Hailing from the Kimberley region of north-Western Australia, Bebe Backhouse a Bardi Jawi creator who’s called Narrm (Melbourne) home for ten years. Beginning his creative practice as a classical pianist and composer, Bebe was awarded a West Australian Youth Award at twenty-one for his work as a music teacher to young Indigenous people. He later made a name for himself as a creative producer and director of youth theatre, festivals, and public art projects across Australia, including international dance and theatre projects in New Zealand, France and Belgium. While holding senior positions at leading public arts organisations in Melbourne, Bebe successfully fostered many artistic opportunities for Aboriginal and Torres Strait Islander creatives to showcase their work in mainstream platforms, allowing Traditional Culture to thrive in the public realm.
A leader in designing and producing high-profile programs and strategic projects for Australia’s diverse communities, Bebe is a frequent commentator on the arts and culture community, with a passion for advocacy, advancement, and the health and wellbeing of Aboriginal and Torres Strait Islander people.
After being published in the Anita Heiss anthology ‘Growing Up Aboriginal in Australia’, Bebe shifted his career to focus on clinical health and community engagement yet continues to share his life experiences through his writing, with the hope of enabling connection and inspiration.
Bebe’s debut solo publication, ‘More than These Bones’, is due to be released in 2022.
Fjorn Bastos is queer woman of Anglo and South Asian heritages whose work interrogates the aesthetics of political representation and cultural supremacy in the context of the colony. She is a sound and visual artist, consultant, researcher, and community organiser.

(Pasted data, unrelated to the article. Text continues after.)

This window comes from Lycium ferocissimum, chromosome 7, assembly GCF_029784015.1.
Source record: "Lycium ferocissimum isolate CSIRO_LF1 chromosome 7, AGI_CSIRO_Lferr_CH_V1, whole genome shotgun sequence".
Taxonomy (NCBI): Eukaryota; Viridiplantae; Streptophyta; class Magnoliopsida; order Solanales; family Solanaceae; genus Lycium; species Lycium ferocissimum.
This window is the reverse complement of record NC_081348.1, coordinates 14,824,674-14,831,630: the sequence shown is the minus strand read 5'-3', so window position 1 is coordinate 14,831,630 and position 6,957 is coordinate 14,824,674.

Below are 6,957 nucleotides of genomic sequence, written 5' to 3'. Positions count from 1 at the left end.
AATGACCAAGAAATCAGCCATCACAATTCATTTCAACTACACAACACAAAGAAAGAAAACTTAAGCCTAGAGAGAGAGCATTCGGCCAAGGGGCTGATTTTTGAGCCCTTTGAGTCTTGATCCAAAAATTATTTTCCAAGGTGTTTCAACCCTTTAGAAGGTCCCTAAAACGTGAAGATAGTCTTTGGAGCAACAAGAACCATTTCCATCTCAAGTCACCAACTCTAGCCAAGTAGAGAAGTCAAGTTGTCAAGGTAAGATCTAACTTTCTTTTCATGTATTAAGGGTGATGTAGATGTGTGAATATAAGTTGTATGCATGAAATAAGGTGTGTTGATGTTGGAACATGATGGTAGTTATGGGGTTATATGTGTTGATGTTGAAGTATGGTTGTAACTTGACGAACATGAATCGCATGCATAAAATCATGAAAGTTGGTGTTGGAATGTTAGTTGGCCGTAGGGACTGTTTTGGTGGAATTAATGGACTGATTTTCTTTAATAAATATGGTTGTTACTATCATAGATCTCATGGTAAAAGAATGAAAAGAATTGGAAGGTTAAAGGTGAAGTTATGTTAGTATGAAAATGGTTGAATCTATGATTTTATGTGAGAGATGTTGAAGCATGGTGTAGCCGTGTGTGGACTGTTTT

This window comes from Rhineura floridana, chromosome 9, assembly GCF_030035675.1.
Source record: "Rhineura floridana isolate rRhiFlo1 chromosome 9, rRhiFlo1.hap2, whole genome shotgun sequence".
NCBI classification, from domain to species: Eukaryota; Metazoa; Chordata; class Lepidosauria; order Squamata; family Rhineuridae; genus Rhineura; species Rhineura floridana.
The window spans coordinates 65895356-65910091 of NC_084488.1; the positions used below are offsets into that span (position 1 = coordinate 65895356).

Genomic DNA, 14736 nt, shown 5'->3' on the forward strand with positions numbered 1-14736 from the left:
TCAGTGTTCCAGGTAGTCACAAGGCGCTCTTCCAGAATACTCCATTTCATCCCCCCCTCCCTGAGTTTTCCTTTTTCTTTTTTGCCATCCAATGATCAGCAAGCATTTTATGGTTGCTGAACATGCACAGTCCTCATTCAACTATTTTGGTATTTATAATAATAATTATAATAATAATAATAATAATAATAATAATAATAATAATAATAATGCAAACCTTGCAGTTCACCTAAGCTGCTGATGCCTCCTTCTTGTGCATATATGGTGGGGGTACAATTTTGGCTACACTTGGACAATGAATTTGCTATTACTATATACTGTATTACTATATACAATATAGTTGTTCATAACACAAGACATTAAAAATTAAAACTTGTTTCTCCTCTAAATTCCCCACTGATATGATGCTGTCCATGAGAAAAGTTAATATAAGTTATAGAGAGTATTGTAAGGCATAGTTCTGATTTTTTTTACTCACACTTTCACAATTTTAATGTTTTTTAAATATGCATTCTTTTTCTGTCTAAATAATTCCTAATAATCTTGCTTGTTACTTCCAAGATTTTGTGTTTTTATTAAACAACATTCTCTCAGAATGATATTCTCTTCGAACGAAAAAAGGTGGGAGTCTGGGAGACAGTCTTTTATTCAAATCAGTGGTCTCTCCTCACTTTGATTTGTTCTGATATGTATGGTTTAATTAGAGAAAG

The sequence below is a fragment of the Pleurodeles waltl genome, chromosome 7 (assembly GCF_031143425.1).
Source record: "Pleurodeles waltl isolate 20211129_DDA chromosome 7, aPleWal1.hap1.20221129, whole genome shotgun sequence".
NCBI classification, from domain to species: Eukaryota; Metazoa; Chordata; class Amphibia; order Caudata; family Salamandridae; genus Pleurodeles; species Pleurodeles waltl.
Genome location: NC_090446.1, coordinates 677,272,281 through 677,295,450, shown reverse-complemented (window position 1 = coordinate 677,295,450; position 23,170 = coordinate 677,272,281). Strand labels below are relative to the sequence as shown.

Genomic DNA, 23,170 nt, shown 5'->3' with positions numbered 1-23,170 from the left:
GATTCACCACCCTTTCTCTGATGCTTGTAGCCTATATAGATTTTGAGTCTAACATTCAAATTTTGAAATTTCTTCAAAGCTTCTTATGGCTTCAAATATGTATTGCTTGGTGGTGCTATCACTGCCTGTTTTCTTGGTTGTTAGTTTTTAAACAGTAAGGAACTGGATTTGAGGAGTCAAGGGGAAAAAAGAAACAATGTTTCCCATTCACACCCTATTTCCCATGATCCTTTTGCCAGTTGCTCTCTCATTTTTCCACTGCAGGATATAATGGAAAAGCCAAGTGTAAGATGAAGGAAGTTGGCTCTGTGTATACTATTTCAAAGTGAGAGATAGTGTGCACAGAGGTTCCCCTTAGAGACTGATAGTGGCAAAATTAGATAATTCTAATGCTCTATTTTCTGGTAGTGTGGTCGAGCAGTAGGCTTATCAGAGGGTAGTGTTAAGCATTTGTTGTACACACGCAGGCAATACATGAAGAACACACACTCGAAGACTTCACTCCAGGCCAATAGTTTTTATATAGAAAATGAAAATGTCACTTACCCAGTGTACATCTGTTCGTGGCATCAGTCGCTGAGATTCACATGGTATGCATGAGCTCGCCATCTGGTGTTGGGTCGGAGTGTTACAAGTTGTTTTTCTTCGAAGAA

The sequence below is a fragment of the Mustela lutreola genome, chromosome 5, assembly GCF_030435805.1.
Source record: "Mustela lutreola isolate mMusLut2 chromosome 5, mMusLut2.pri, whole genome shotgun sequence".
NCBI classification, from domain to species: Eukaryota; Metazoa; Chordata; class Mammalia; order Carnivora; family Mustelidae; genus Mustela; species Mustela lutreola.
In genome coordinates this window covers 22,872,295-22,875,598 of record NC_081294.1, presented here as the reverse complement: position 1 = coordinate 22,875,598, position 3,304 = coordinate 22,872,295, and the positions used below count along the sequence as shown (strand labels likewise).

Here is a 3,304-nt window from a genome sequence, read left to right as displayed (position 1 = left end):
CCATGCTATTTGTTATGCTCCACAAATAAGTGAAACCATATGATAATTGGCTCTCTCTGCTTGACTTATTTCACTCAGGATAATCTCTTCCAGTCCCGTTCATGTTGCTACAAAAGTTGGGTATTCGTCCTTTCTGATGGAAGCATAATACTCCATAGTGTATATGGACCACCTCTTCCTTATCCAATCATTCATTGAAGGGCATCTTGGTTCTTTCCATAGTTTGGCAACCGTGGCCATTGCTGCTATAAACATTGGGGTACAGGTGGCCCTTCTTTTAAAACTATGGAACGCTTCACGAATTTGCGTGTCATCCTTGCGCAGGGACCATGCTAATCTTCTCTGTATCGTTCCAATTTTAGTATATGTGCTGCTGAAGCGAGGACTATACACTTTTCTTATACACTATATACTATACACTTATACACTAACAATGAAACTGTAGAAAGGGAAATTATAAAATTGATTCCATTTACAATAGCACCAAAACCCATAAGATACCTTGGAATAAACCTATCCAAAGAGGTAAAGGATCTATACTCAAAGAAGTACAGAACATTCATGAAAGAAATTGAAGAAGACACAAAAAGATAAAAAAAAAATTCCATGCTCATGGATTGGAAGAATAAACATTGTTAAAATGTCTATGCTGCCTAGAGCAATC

As an artist, she works primarily in experimental electronic dance music and narrativised-performance under the name Papaphilia.
She is a director of creative sector consultancy Future Tense and co-producer of the Writing and Concepts lecture series. Her core research focuses on how forms of colonial governance use racialised and sexualised discourses to shape the political. In turn, she invests in the shared creative imaginaries that work to deteriorate colonial force and control; coordinating community-based projects focussed on racial and gender equity that cross disciplinary fields. Examples include the facilitation of artist and socio-political workshops, advocacy campaigning, and developing community-led programs.
Currently, Fjorn is a long-term seat holder for Seat at the Table – a shared workspace administered by Moreland Council prioritizing and supporting creatives, academics, and political works focused on racial and gender equity. She is also assisting in the development of Blak Pearl – a community-led creative studio for Aboriginal and Torres Strait Islander people residing in the City of Yarra – a place for the community to gather, self-organize, and heal through creative avenues.
Yunuen Perez is an artist, producer, and curator of Mexican descent living in Naarm/Melbourne since 2007. She has a record of self-devising art and community exhibitions focusing on diversity, inclusion, and representation of the Latin-American diaspora in the Australian cultural landscape.
Yunuen was an international student at the Victorian College of the Arts (VCA), striving to gain professional experience in Melbourne´s theatre scene. Established designers Richard Roberts and Dale Ferguson invited Yunuen to be a design assistant in the Melbourne Theatre Company productions of Frost Nixon, God of Carnage, and The Drowsy Chaperone. Simultaneously, Yunuen was an active member of the indie sector, designing costumes for fellow VCA graduates, award-winning directors Gary Abrahams and Samara Hersch.
In 2013, Yunuen took the risk to self-produce her most ambitious creative project to date with fellow Mexican artist Sissy M Reyes. Mextli, Mexican Goddesses is a photographic exhibition that reflected on their artistic practices, emphasizing cross-cultural aesthetics and the power of the image. The exhibition challenged the perception of Latin-American migrant narratives and stereotypes exacerbated by consumer and kitsch culture.